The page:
Last Sunday afternoon I went for a walk along the Thames from Hammersmith to Kew. Another cobweb-clearing exercise after a lively birthday dinner the night before with a few old friends in our favourite Chinese restaurant, Maxim’s, in Ealing.

It was low tide, and for once I strolled out onto the largely dried up riverbed to take a look around. The ebb and flow of the Thames is an amazing thing. Look at the shots below and then think that at high tide all this is covered and the water actually spills onto the street. I did a blog about Chiswick Mall at high tide a while back, if you’d like to contrast the two scenes.

It was a grey day and the dry Thames is pretty grey too. But there is a certain beauty in the bleakness.

There are a couple of photos approaching Kew Bridge from Strand-on-the-Green at the end. It was getting dark at just after 4pm. That time of year.

 

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My Top Ten Albums of 2018

2018. Another amazing year of music. I probably saw more concerts than ever before. And so many good bands coming through. The return of a few artists whose records I’ve loved in recent years too. I get asked how I find out about all this music (even though I really only scratch the surface of what’s out there). The answer is listening to BBC 6 Music, reading the music press, following bands on Facebook and Twitter, and the live experience. Concerts in London and occasionally elsewhere, and the two festivals, Latitude and End of the Road, which introduce me to great new bands every year.  There’s so much to love, and I’ve been loving it more than ever before in 2018!

And so here are my top ten albums of the year, plus a few others that came close, some great individual tracks and a few albums from 2017 that I missed last year. All represented on the Spotify playlist at the end of this review.

No 1. “Golden Hour” by Kacey Musgraves

Wembley Arena October 2018

Wembley Arena, 27 November. The lights go down. At the top of a staircase a shaft of light shines down on Kacey Musgraves, briefly alone with her acoustic guitar, strumming the opening chords of “Slow Burn”. Born in a hurry, always late, never been early since ‘88… I feel quite moved, the tears well in my eyes. “Slow Burn” is the opening song on my favourite album of the year, “Golden Hour”, and one of the best on the album. The best things can take time; I’m alright with a slow burn. “Golden Hour” has felt like the soundtrack to my life in 2018. It’s that rarity: a happy country album. Well, sort of happy – it has its moments of doubt and gloom too. The song that perhaps sums the whole thing up is “Happy and Sad”, where Kacey reflects on her feelings at times of real happiness – downhill from here! “Golden Hour” is a celebration of love and hope – Kacey married not so long ago – interspersed with those doubts and fears and some put downs of the arseholes in songs like “High Horse” and “Wonder Woman”. Along with “Slow Burn” and “Happy and Sad” my two favourites are “Oh What a World” and “Golden Hour”, both unashamedly sentimental and positive. Beautiful love songs; the perfect antidote to the crazy world in which we live.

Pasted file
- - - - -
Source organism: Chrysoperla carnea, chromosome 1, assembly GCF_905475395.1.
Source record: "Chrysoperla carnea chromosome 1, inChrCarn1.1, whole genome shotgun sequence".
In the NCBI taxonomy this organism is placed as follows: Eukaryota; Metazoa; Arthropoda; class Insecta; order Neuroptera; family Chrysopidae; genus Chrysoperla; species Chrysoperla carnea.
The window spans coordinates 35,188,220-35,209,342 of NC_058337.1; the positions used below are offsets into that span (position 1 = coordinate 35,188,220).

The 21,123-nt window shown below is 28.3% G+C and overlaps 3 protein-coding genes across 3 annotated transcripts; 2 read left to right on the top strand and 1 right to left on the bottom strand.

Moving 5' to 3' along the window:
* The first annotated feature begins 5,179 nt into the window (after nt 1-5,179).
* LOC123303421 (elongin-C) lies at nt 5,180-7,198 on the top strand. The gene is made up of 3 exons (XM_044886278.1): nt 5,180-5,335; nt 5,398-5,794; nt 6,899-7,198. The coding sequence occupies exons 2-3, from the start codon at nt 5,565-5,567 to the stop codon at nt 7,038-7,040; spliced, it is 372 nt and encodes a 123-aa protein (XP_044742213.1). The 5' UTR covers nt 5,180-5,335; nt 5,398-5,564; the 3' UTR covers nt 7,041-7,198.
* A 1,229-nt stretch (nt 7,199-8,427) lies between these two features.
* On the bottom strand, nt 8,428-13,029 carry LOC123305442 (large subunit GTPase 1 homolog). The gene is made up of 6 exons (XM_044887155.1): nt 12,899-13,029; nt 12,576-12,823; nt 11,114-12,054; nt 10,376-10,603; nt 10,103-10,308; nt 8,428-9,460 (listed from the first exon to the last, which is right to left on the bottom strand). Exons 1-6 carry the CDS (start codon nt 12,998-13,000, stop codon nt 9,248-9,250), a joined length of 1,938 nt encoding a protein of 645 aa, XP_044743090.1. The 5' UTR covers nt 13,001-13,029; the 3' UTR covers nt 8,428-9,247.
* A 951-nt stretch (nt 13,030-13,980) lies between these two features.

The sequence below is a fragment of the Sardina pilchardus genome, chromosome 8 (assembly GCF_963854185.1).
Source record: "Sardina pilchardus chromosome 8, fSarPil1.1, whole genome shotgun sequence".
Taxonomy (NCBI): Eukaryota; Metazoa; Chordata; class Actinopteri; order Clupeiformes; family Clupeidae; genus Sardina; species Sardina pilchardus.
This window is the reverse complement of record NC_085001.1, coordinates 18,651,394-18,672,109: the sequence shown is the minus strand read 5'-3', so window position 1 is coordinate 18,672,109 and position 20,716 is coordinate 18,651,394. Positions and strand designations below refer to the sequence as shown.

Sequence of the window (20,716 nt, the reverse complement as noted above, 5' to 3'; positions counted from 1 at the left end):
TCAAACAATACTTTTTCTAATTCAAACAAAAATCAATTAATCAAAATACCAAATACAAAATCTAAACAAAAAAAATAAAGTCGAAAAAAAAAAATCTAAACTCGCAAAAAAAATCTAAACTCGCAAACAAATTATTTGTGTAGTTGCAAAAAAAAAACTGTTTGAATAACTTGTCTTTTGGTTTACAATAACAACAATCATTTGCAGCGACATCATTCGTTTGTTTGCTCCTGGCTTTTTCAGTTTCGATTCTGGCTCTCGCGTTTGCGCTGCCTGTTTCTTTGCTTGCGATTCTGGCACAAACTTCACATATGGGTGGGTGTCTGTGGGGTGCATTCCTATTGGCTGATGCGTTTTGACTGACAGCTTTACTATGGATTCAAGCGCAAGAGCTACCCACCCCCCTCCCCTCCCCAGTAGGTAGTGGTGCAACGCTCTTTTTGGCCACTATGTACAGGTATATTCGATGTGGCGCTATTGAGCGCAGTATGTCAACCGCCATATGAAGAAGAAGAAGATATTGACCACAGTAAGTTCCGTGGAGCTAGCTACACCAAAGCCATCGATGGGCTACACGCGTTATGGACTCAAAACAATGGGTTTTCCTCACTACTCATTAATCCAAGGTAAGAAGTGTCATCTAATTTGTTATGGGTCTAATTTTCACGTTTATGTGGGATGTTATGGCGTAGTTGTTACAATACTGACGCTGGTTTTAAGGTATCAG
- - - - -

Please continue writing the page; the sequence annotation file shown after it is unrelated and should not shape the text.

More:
The music on “Golden Hour” is, on the surface, barely country at all, though I dare say that the melodies, stripped down, could cruise along easily enough to a bit of weepy steel guitar. This is high class pop, beautifully produced, with half an eye on what a Taylor Swift has achieved, without going the whole hog into dance mode. “High Horse” is Kacey’s disco number, and it went down a storm at Wembley. But the template is more an updated Fleetwood Mac, without forgetting those country roots. Above all, “Golden Hour” is a feel good album that never fails to give you a warm glow. Easy and deep. A sound to wallow in, songs to swoon to. It’s winning a lot of big awards in America at the moment. People were surprised at first, but it’s no surprise to me. The USA has recognised the brilliance of Kacey Musgraves and this wonderful album.

No 2. “Talk of this Town” by Catherine McGrath

Scala, Kings Cross, September 2018